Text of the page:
“In a sense one could say that Club Travel was consolidating from the very beginning in 1971, and we had a long-haul inclusive tour programme, but our first ‘offical’ appointment as a consolidator – and also their first – was British Airways in the late 1970s / early 1980s. This made the business very interesting because not many airlines had similar global networks at that time.
“We also became GSA for Virgin in 1985 and had a very good relationship with them for almost 20 years, including a reservations centre, ticketing at Dublin Airport, and operating the Dublin – London Luton route with Club Air.”
However, Liam considers his decision to start up Club Air, which operated B727s from 1987 to 1988, as the worst he has made in his otherwise successful career – and his office wall includes a large picture frame with three Club Air photos. “They are a constant reminder of my folly and a warning not to lose the run of myself again!
“It did seem to be a good idea at the time. I worked on the basis that if one made 51 good decisions and 49 bad ones then you were ahead of the posse. However, I forgot that you also need to consider the size of each decision – if just one of your 49 bad decisions is a really bad one, then that can outweigh 51 good ones! Despite what some people might think, I am risk averse.”
Two other items in Liam’s office may also hint at his working philosophy. On his desk is a quote by Mario Andretti: “If everything seems to be under control, you’re not going fast enough” while on the wall behind him is another by Henry Ford: “If I had asked people what they wanted they would have said faster horses.”
“Club Travel became a member of the Irish Travel Agents Association in the late 1970s – 1979 I think, so it took eight years to become a member.” (A long debacle between Club Travel and the ITAA entered the High Court in December 1975.) “The ITAA bond was a hugely important benefit to agencies then, but, of course, that benefit disappeared in 2011. However, we are still an ITAA member and it is important to have a trade association – the legal information provided is the main benefit for us nowadays, and the ITAA is a useful mouthpiece for the trade.”
Does he still have any aspirations, as the biggest travel agent in Ireland, to be ITAA President? “No! I did stand for election in 1986 but, while the votes were not announced, I understand that I came third in a three-horse race and the sting of the rejection still stays with me – they missed their chance! Besides, I am not really a committee person so I am happy to see others on committees and taking official roles.
“We were also a founding member of Worldchoice Ireland in 2001 and we are still a member. I had hoped that other members would have been more supportive of the products that we then had – more so than now. There are some benefits to us of being a Worldchoice member, but perhaps not so many for Club Travel as for other members.”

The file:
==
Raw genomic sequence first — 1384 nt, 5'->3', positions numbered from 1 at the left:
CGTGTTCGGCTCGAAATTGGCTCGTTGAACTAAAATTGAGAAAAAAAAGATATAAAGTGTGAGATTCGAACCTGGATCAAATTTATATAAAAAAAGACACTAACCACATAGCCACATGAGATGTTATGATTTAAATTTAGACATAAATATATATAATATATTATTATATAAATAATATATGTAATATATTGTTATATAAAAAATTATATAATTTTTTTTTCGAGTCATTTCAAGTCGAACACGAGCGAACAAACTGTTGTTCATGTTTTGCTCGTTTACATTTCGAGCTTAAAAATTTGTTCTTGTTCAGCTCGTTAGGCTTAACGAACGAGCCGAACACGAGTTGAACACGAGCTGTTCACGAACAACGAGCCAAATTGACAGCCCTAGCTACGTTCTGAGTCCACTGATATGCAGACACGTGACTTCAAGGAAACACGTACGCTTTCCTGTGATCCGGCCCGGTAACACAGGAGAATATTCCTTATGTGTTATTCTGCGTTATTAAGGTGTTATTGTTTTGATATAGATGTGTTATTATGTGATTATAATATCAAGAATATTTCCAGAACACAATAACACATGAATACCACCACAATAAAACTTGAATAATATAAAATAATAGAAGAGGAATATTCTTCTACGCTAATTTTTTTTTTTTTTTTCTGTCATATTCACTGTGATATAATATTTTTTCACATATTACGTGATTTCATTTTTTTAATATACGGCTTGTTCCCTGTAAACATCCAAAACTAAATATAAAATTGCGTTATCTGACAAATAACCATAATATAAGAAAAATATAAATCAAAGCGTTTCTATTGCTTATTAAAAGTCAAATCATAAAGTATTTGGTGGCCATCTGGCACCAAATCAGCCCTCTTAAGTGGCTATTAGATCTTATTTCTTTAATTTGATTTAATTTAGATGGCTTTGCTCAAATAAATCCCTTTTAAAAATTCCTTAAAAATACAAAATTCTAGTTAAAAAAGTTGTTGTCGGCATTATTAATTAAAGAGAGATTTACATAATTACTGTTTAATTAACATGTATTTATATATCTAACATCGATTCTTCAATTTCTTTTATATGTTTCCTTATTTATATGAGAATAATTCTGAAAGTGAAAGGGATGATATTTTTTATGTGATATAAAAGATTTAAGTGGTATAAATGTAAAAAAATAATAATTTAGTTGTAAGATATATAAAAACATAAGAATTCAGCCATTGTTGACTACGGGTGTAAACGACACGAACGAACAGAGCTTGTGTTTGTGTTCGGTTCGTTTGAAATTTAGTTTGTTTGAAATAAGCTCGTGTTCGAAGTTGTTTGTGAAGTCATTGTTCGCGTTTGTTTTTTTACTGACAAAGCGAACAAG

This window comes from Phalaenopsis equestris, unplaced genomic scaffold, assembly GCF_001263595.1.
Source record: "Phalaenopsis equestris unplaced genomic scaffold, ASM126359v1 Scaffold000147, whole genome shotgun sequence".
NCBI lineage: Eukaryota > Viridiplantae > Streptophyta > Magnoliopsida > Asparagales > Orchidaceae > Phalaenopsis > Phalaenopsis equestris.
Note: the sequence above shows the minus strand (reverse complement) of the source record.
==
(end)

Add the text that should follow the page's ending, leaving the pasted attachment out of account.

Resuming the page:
The Industry’s Future
So how does Liam view current and future prospects for the Irish travel trade and for Club Travel? “I tend to say it as I see it – and that has worked 95% of the time. Administration, or more accurately the lack of it, is the killer in this business. I have tried to focus on every single aspect of where money can be lost, mislaid, wasted, etc – and I hope I have succeeded.
“The big chipping away at the travel agency business by online operations has already been done, whether it be by airlines and others dealing direct or by OTAs etc – we don’t have to wait for the likes of Google and Apple to move in. Do I like it? No. Can I do anything about it? Not a huge amount!
“The traditional travel trade, as in bricks and mortar agencies, is in decline – surpassed, at a greater or lesser pace, by online. Business levels are not going up. The best-case scenario is that it remains flat, the worst that it is on a downward trajectory, and the customers will have the final say.
“In the medium term I am optimistic about the future for Club Travel, but not for the industry. As for the long term, I haven’t a clue!”
Retirement or Succession?
Liam is now 65 years old, so has he considered selling the business, retiring or succession (his step-daughter Sharon and son Carl work in Club Travel)? “Well, I don’t need to sell the business for the money and, besides, nobody has ever made me a serious offer for it.
“I don’t think about succession too deeply, or at all about retiring. If you like what you do, and you are good at it, why not keep doing it? It’s like breathing. There is only so much time that one can spend playing golf or tennis or drinking. I gave up golf because I was getting bored after 12 holes, but I still play tennis a couple of times a week and drink about two bottles of wine a week.”
Holidays? “Yes, my wife Helen and I take lots of weekends during the summer, mainly in Europe, which offers wonderful drives and history. We also spend Christmas in Phuket and onwards. I used to say that I would never visit the same place twice, but Phuket became the exception and we combine a stay there with seven to 10 days somewhere else, such as Laos, Cambodia or Australia.”